I didn't go to Hartlepool to see the White-throated Robin - I wouldn't be been able to even if I had wanted to - and I have to say I'm glad I didn't.
While I'll make a point of going to see unusual birds in the local area if I get half a chance, travelling for at least four hours to get a glimpse at one, no matter how rare a visitor to Britain, just doesn't interest me at all.
I read other blogs this morning on the adventure to the north-east, and I know I wouldn't have enjoyed it - I'd have enjoyed the banter on the way there, I'm sure - but being involved in a birding frenzy where you end up battling through a mass of other birders hell-bent on clambering over a wall just to say they've seen it... no thanks.
It's the same as the Oriental Turtle Dove in Chipping Norton, where hundreds of birders queued up for a view of this, admittedly, smashing bird, but the queueing-up-or-clambering-over-walls-with-hundreds-of-other-people-type birding is a soulless exercise, isn't it?
To me, birding should be, whenever possible, a relaxing pastime. I know there are moments of frustration and irritation when things don't go to plan - dipping is one of birding's necessary evils - but there's a danger that it can take you over, that your hobby takes control of you, that it becomes an addiction and, therefore, socially inappropriate. Then that is the time to take stock and reflect on what the hell you are doing with your life.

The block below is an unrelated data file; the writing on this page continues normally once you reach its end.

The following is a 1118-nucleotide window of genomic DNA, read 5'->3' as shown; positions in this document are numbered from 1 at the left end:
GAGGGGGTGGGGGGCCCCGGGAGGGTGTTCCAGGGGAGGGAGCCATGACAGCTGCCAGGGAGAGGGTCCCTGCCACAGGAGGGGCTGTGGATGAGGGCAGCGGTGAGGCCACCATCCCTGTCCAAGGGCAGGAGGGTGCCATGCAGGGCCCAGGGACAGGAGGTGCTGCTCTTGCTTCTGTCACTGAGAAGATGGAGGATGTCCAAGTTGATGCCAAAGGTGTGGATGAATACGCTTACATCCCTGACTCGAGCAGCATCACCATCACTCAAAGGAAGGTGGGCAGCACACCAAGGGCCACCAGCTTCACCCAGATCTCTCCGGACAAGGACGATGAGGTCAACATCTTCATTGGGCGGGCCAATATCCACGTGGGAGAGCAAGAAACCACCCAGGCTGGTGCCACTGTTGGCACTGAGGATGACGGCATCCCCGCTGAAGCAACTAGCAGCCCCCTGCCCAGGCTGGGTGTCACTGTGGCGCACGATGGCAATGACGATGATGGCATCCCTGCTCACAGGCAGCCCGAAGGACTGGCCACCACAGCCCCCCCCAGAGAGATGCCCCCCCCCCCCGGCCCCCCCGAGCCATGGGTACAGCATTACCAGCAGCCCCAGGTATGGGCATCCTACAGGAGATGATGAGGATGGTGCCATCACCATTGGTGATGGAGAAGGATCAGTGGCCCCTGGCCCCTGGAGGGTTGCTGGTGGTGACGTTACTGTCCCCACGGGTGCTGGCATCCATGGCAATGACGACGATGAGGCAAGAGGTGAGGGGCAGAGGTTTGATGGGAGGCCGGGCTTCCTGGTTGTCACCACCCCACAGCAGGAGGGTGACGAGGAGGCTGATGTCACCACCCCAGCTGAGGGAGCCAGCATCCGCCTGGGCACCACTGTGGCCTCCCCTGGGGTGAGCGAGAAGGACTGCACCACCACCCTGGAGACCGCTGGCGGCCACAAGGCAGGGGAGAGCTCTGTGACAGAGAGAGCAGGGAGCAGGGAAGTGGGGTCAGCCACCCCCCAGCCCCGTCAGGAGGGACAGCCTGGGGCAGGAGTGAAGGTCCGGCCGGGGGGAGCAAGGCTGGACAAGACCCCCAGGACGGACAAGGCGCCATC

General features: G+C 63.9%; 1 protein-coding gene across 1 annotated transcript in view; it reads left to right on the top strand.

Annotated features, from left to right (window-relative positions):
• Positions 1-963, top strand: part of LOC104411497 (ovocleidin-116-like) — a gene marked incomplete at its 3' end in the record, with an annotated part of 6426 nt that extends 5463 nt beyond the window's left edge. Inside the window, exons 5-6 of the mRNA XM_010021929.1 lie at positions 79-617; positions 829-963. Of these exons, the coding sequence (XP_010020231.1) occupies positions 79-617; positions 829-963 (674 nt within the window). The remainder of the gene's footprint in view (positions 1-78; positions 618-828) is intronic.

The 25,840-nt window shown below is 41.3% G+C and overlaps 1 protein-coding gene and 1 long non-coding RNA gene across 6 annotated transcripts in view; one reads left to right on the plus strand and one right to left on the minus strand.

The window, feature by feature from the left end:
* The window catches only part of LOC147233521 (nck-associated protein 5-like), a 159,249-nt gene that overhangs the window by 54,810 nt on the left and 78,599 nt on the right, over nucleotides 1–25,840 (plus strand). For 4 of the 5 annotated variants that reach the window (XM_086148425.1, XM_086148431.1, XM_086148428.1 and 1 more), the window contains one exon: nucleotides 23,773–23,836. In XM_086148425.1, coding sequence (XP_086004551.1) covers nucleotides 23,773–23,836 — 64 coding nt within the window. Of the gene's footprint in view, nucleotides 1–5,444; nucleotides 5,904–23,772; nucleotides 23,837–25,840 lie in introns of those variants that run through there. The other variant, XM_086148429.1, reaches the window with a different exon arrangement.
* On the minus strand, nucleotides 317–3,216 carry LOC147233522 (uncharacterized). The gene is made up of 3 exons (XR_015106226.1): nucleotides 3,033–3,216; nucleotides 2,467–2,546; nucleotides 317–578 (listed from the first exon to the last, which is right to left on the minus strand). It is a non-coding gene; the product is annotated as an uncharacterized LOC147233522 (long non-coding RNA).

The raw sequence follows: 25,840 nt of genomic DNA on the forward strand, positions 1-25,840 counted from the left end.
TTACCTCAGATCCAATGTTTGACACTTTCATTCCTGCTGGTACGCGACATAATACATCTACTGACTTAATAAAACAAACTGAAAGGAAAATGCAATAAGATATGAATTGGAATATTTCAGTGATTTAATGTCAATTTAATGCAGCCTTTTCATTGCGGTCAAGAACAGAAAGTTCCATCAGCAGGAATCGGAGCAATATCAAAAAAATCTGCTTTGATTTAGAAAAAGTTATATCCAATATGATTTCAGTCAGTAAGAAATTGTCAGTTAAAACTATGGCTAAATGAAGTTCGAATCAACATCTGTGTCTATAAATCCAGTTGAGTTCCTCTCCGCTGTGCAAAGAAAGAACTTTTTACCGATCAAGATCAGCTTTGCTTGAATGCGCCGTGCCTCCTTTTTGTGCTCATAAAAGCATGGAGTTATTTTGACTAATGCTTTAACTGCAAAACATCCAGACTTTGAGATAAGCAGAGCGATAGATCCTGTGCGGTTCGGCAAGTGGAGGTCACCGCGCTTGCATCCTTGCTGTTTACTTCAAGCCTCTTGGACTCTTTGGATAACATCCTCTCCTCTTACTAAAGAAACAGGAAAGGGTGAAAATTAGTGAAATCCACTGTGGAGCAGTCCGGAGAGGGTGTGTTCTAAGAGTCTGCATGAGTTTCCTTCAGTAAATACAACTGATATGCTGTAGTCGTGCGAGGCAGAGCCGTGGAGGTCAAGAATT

No, I'm happy to wait until something good turns up somewhere nearer to home. In the meantime, I've been focusing on my local patch at Holmethorpe Sand Pits recently, and managed to add Redshank (145) to my 2011 Surrey list, after seeing three on my local patch on Sunday afternoon.
Surrey (including Spelthorne) 2011 list: 145
This time last year: 138
Neil, I enjoyed your post but am a bit unsure how socially inappropiate I am! I must be somewhat as I thoroughly enjoyed getting soaking wet dipping Dartford Warbler on Chobham Common for 2 hours on Monday morning. Must be better than work or driving to Hartlepool!ReplyDelete
You're right, Geoff. Try again when the suns out! It's easy to see once it decides to make an appearance. I'll be walking around in the dark with a torch tied to my head tomorrow night as I'm off to look for Nightjar again but this time at Crooksbury Common. Nothing strange about that, is there?ReplyDelete
We share the same view of birding, Neil. A great hobby but, as you say, one needs to step back from it every so often in order to prevent obsession taking over.ReplyDelete
Twitching has never been my thing, far too much anxiety involved. Good luck to those who enjoy it but I wonder whether it takes it toll in the end.
Neil, nothing strange about having a torch stuck on your head as long as its made by Swarovski or Leica!ReplyDelete